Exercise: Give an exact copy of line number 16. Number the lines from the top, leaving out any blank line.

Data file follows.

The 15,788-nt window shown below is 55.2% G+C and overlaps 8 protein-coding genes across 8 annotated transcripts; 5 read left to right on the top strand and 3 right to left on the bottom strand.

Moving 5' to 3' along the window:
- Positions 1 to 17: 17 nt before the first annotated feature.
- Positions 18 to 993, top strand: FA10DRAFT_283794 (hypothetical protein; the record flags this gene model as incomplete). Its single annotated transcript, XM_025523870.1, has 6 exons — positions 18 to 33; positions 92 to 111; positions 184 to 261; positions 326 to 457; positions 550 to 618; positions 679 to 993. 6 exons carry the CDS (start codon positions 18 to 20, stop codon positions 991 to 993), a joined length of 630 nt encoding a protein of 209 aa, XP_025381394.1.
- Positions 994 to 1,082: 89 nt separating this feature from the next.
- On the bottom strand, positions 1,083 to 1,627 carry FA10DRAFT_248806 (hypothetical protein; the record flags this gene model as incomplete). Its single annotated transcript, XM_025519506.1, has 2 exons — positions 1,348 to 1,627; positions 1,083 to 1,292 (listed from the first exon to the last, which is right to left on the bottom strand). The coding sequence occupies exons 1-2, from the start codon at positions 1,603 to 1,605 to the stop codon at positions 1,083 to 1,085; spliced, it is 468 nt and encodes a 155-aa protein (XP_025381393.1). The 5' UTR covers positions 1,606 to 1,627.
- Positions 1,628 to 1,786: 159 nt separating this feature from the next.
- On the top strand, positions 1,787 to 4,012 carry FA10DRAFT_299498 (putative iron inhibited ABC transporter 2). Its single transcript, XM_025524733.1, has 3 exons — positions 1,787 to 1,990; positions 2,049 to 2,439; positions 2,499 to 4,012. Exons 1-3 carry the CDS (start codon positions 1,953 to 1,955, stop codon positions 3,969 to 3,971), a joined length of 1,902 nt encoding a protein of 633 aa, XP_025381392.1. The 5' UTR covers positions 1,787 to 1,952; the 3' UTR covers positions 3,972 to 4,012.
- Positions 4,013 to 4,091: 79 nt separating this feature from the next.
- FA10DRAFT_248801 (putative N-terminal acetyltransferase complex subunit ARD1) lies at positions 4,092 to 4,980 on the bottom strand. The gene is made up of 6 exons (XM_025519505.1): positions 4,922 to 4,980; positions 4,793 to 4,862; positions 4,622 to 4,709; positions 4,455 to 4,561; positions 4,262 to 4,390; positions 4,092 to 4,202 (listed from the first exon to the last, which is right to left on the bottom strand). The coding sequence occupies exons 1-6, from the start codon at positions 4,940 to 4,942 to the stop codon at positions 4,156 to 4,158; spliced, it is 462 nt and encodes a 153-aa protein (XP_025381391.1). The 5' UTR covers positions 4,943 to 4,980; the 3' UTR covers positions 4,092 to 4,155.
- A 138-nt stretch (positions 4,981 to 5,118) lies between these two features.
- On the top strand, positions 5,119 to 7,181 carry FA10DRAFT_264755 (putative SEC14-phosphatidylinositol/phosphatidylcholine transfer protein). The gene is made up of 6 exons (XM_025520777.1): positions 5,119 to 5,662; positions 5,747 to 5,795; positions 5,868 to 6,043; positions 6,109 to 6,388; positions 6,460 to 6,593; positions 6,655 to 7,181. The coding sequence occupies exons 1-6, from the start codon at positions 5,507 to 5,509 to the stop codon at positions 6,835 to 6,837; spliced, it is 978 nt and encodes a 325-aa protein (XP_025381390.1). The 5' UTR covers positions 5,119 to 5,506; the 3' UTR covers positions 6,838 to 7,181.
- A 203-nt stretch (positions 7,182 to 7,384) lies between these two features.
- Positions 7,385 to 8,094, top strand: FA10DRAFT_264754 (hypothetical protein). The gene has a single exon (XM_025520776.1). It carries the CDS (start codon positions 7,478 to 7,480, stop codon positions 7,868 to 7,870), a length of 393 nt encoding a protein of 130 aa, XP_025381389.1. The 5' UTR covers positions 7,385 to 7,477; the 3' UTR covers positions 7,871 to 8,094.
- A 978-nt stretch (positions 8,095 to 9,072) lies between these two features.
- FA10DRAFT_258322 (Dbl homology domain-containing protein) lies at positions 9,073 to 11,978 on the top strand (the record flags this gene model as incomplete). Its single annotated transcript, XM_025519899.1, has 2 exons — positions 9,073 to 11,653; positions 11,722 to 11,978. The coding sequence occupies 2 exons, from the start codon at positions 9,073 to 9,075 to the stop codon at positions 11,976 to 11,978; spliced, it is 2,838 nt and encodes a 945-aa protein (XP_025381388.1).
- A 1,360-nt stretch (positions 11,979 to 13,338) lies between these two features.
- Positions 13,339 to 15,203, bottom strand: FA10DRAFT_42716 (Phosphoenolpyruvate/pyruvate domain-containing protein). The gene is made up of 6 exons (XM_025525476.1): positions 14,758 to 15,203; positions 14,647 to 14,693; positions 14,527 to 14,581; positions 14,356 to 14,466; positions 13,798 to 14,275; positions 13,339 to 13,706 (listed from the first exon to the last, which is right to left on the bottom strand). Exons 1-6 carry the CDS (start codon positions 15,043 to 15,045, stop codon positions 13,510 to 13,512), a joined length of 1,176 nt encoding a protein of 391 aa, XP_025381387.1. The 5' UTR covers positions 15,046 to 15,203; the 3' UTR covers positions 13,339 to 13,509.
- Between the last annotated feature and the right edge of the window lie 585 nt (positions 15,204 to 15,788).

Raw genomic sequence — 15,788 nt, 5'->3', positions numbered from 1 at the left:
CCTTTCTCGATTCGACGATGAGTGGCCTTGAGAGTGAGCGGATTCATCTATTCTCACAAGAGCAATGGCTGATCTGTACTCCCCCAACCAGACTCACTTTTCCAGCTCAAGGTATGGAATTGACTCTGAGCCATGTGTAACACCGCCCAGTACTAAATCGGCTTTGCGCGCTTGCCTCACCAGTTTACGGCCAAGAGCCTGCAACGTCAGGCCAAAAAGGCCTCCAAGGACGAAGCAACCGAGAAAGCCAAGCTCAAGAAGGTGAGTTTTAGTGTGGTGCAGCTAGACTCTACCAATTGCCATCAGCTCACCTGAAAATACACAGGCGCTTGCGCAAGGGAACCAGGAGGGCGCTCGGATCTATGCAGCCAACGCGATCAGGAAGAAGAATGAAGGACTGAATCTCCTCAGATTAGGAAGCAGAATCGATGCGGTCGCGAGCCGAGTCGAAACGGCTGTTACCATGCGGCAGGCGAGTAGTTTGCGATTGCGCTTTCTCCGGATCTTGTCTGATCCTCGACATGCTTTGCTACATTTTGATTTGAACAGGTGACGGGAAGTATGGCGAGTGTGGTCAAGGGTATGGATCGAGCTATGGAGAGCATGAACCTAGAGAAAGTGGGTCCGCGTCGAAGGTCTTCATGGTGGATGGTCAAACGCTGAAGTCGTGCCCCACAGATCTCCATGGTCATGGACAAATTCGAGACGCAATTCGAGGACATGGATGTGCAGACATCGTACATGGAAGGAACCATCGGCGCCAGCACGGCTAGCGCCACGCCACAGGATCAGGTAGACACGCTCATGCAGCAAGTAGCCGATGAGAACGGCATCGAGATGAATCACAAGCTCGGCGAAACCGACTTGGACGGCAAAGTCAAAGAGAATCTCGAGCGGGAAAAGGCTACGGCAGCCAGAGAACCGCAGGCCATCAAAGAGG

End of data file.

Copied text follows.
- FA10DRAFT_258322 (Dbl homology domain-containing protein) lies at positions 9,073 to 11,978 on the top strand (the record flags this gene model as incomplete). Its single annotated transcript, XM_025519899.1, has 2 exons — positions 9,073 to 11,653; positions 11,722 to 11,978. The coding sequence occupies 2 exons, from the start codon at positions 9,073 to 9,075 to the stop codon at positions 11,976 to 11,978; spliced, it is 2,838 nt and encodes a 945-aa protein (XP_025381388.1).